Israelis began voting in elections that will decide whether to extend Netanyahu's long right-wing tenure despite corruption allegations.
Jerusalem: Israelis began voting on Tuesday in a high-stakes election that will decide whether to extend Prime Minister Benjamin Netanyahu's long right-wing tenure despite corruption allegations or to replace him with an ex-military chief new to politics.
The vote is expected to be close and likely lead to frantic negotiations to form a coalition government once results are in, with opinion polls having shown Netanyahu best placed to do so.
Polls opened at 0400 GMT and were to close at 1900 GMT in most areas, with final results not expected until early Wednesday.
Ex-military chief Benny Gantz has mounted a strong challenge to the veteran prime minister by brandishing his security credentials while pledging to undo damage he says Netanyahu has inflicted on the country with divisive politics.
The election will be in many ways a referendum on the 69-year-old leader who has built a reputation as guarantor of the country's security and economic growth, but whose populism and alleged corruption have left many ready for change.
He has engaged in populist rhetoric throughout the acrimonious campaign that critics say amounts to the demonisation of Arab Israelis and others.
True to form, Netanyahu issued a deeply controversial pledge only three days before the election, saying he planned to annex settlements in the occupied West Bank should he win.
Extending Israeli sovereignty on a large-scale in the West Bank could be the death knell to already fading hopes for a two-state solution with the Palestinians.
It is a move long-sought by Israel's far-right.
Netanyahu has also sought to portray himself as Israel's essential statesman, meeting with his close ally US President Donald Trump, Russian President Vladimir Putin and Brazilian President Jair Bolsonaro in the run up to the vote.
He has highlighted Trump's recognition of Jerusalem as Israel's capital and of Israel's claim of sovereignty over the Golan Heights, while also saying the US leader is aware of his annexation plans.
"Who else can do this? Who can do this? Come on. Honestly," Netanyahu said in an interview on Sunday with local news site Arutz Sheva.
"Who can stand in front of the world? Who can stand in front of the American Congress? Who can move public opinion in that direction?"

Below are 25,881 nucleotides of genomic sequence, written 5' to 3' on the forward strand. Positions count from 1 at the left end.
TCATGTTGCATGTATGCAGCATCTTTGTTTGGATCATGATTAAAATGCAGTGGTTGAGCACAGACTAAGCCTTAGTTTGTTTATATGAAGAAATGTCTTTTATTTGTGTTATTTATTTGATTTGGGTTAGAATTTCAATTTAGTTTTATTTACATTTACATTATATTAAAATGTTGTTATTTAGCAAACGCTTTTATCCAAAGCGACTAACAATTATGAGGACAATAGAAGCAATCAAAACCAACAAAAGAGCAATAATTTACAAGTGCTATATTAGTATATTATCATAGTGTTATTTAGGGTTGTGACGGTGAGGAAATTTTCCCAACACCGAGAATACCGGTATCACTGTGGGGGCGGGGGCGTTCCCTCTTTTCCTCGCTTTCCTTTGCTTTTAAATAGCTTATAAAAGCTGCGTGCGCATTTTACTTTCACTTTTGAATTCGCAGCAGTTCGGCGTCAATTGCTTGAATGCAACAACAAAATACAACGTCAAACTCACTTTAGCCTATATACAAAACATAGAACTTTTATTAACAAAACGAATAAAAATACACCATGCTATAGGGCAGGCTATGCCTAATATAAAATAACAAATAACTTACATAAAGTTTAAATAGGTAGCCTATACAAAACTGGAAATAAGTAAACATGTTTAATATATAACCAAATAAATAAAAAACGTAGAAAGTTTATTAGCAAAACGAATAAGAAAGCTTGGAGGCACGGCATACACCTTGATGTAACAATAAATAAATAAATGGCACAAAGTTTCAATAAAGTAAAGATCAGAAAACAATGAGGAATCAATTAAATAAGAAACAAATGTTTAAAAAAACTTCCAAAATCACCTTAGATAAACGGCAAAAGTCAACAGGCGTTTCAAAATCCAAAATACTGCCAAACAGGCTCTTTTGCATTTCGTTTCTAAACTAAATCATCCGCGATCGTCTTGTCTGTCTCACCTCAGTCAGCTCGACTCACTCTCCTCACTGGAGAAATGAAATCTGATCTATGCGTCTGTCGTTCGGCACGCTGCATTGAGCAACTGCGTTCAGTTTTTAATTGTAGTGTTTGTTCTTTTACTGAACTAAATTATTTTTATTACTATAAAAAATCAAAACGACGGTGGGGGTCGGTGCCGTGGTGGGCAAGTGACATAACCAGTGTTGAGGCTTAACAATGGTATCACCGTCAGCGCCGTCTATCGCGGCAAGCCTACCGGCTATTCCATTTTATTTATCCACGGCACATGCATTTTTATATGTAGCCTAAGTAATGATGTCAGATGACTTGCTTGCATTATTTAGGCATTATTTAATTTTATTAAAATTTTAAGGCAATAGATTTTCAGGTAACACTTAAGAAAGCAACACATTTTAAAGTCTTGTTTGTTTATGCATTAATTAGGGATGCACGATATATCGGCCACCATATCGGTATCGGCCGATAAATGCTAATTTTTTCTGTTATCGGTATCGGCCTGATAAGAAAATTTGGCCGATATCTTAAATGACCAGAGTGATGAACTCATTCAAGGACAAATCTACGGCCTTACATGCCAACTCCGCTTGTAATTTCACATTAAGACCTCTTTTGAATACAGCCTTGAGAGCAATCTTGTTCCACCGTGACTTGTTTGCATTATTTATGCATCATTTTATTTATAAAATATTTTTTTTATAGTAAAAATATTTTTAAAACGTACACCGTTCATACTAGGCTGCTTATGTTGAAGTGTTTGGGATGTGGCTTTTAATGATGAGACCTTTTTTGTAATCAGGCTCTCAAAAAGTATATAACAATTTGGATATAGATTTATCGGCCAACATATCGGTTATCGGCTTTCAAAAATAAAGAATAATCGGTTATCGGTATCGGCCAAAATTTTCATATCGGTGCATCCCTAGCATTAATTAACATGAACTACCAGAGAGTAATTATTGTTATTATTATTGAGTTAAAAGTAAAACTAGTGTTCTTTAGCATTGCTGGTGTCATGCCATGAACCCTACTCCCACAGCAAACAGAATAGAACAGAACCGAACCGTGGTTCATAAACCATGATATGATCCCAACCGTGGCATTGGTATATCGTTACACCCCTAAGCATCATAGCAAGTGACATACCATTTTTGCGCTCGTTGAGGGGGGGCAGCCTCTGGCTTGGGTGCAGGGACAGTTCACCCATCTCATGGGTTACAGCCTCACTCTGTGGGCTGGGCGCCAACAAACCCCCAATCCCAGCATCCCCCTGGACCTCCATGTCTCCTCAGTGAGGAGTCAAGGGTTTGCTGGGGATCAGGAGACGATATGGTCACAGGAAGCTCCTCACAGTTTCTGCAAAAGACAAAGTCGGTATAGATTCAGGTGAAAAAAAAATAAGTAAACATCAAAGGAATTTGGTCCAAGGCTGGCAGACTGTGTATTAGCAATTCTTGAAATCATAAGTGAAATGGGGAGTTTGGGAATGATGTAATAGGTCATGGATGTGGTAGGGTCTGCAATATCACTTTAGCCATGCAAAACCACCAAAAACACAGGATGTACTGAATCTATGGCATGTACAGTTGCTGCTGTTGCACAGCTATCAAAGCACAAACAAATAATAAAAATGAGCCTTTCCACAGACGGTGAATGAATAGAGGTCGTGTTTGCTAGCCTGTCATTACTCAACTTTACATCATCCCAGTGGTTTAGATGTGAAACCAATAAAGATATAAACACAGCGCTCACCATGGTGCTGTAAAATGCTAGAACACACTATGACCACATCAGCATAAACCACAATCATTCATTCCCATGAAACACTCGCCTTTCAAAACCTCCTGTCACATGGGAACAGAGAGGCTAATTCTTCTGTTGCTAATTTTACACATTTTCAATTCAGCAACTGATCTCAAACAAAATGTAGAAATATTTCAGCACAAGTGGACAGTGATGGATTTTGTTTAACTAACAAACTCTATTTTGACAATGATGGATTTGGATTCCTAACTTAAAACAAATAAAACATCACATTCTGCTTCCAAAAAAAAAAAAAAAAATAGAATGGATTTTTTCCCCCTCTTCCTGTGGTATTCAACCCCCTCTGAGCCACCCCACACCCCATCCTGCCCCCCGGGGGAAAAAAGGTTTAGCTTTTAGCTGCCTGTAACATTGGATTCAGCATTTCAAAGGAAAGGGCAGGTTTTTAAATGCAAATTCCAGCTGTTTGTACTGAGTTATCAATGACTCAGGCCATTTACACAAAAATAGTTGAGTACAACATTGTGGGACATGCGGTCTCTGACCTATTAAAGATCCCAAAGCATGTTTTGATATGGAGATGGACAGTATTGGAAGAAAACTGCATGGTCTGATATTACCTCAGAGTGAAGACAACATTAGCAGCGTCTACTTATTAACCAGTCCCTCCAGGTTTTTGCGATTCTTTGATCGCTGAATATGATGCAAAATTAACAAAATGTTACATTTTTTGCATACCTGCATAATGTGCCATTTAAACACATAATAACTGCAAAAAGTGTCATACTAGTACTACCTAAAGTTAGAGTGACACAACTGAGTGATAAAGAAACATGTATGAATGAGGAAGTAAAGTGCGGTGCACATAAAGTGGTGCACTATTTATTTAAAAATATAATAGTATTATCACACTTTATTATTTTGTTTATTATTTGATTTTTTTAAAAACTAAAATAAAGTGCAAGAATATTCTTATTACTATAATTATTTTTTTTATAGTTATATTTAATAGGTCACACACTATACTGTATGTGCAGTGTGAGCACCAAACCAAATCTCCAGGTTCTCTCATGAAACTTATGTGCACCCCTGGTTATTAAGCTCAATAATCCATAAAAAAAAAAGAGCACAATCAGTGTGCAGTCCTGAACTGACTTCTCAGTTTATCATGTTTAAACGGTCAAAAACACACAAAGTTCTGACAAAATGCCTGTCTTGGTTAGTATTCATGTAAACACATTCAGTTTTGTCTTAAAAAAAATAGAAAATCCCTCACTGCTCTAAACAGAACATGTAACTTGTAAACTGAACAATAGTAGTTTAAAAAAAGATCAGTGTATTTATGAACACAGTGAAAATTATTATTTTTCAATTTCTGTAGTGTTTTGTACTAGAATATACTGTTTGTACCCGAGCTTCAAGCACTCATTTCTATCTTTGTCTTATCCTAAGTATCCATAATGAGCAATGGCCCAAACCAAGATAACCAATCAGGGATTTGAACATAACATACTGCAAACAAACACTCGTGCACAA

At the same time, he has used Trump-like tactics, calling the corruption investigations a "witch hunt" and denouncing journalists covering them.
On Monday night, he paid a visit to Jerusalem's Western Wall for a last-minute prayer.
Gantz, a 59-year-old former paratrooper who has formed a centrist alliance to challenge Netanyahu, has invoked the corruption allegations against the premier to make his case that it is time for him to go.
He has called Netanyahu's annexation pledge an "irresponsible" bid for right-wing votes.
As for his position on the issue, Gantz says he favours a "globally backed peace agreement" that sees Israel hold on to the large settlement blocs in the West Bank and maintain security control over the territory.
"There's a need for change and an opportunity for change," Gantz told Israel's army radio on Monday.
"Israel needs to choose a direction of unification, connection and hope -- or of extremity."
Gantz has sought to overcome Netanyahu's experience and achievements by allying with two other former military chiefs of staff and ex-finance minister Yair Lapid to form his Blue and White alliance.
Opinion polls have given Netanyahu's Likud and Blue and White a similar number of seats in the 120-seat parliament.
Under those polls, both would fall far short of an outright majority -- with around 30 seats each -- and would need to pull together a coalition.
If polling trends hold, Netanyahu would be best placed to build a coalition thanks to smaller right-wing parties allied to him.
But there have been repeated warnings about opinion polls' unreliability in the past and the fact that many voters had said they were undecided.
Should Netanyahu win, he will be on track to surpass founding father David Ben-Gurion as Israel's longest-serving prime minister later this year.
He has been premier for a total of more than 13 years, entrenching himself so firmly at the top that some have labelled him "King Bibi," using his nickname since childhood.
But if he does triumph, he faces the prospect of becoming the first sitting prime minister to be indicted.
The attorney general has announced he intends to indict Netanyahu for bribery, fraud and breach of trust pending an upcoming hearing.
He is not required to step down if indicted, only if convicted with all appeals exhausted.